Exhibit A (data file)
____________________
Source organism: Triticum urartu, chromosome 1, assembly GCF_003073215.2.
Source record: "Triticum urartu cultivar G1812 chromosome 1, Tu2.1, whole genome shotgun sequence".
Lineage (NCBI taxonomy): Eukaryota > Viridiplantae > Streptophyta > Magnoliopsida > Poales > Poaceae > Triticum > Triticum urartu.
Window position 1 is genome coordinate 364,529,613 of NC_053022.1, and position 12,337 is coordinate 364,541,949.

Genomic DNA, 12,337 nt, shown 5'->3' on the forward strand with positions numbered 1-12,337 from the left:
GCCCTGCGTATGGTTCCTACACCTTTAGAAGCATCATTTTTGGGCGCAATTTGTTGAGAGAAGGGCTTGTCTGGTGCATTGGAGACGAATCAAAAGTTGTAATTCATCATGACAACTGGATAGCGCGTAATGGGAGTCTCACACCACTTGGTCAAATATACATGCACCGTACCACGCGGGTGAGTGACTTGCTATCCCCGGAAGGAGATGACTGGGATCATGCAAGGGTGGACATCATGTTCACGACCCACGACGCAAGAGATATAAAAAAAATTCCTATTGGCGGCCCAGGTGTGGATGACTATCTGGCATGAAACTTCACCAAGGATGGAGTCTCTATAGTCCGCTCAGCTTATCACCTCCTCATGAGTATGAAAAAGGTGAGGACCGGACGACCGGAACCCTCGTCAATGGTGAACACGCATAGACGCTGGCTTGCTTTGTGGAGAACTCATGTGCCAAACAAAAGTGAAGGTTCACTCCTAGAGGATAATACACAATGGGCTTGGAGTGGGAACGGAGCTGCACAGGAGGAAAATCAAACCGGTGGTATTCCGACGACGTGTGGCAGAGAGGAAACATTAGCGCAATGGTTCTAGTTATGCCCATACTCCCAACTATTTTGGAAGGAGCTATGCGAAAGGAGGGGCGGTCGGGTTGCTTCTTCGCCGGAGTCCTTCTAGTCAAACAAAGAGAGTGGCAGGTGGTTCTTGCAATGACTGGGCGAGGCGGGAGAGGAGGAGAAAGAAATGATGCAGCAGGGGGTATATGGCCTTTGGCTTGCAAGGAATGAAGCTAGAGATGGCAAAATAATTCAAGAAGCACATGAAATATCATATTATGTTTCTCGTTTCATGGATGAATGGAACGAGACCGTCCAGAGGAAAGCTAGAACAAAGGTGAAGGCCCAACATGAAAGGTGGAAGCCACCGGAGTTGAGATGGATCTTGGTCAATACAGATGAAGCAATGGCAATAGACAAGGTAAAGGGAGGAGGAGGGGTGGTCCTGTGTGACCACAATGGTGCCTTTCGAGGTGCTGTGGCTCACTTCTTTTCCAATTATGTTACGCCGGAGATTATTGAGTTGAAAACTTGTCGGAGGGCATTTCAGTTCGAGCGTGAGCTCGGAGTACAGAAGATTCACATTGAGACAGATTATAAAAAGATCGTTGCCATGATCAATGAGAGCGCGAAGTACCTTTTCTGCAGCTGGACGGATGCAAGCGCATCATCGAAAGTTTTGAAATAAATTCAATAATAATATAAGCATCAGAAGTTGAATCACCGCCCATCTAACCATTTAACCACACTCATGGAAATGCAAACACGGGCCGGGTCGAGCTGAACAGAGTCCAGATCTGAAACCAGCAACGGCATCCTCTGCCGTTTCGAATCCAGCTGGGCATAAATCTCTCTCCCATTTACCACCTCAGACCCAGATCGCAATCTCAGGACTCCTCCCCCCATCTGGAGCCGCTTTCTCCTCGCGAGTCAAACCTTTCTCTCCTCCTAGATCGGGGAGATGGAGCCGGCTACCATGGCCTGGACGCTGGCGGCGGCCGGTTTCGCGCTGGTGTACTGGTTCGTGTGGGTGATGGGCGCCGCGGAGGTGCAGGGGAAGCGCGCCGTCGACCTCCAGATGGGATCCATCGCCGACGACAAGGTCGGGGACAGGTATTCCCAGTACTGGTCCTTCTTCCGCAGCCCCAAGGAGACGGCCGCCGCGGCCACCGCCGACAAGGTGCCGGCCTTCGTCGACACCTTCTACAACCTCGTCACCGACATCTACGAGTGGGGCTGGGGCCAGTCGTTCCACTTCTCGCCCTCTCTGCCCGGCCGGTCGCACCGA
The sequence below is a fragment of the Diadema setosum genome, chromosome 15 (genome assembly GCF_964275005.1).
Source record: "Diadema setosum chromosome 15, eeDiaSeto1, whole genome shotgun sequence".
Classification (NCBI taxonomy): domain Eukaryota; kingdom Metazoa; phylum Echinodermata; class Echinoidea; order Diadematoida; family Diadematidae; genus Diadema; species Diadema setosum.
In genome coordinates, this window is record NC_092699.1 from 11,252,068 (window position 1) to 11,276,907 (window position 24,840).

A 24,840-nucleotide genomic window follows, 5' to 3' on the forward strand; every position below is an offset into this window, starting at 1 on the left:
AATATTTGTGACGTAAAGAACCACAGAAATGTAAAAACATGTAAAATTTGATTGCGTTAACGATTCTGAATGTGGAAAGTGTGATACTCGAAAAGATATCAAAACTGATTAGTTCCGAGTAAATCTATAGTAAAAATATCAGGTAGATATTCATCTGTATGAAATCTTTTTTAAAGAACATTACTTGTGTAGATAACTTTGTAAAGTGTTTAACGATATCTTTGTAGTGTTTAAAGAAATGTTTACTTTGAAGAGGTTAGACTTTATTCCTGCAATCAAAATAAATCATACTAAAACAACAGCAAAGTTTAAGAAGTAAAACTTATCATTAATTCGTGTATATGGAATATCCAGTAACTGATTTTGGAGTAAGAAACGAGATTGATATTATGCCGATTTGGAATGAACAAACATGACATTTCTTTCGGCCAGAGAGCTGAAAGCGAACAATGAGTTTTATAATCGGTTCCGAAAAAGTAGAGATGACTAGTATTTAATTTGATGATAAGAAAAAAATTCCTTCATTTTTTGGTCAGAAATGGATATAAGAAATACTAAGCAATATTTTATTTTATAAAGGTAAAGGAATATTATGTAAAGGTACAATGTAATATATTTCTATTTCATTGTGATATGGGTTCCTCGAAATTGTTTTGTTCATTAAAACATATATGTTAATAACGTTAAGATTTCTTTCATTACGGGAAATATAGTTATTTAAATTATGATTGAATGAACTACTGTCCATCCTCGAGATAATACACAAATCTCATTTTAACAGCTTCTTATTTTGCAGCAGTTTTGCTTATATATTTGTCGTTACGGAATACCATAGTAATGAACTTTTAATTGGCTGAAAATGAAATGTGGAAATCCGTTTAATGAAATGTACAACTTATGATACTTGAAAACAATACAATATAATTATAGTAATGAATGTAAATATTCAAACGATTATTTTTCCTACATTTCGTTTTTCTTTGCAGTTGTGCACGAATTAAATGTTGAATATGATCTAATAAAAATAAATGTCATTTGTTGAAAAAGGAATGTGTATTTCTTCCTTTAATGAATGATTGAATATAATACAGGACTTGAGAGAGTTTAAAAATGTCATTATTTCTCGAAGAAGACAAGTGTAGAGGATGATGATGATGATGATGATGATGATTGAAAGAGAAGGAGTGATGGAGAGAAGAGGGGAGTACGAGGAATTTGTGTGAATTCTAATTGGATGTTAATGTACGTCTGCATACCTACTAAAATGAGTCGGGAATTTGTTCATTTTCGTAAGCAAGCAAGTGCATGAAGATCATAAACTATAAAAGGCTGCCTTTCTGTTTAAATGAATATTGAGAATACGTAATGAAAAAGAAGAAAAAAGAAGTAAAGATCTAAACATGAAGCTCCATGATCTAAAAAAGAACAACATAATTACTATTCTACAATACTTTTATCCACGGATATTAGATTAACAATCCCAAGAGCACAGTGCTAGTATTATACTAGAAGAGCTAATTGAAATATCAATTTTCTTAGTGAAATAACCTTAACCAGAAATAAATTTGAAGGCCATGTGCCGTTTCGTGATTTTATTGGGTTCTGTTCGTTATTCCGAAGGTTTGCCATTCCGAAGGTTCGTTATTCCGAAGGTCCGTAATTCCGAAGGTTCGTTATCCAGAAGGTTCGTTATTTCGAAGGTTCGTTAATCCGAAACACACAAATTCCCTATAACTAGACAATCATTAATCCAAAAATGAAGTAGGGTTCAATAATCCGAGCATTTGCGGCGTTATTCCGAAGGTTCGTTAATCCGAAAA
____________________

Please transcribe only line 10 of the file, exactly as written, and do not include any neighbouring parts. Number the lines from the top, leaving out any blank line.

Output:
In genome coordinates, this window is record NC_092699.1 from 11,252,068 (window position 1) to 11,276,907 (window position 24,840).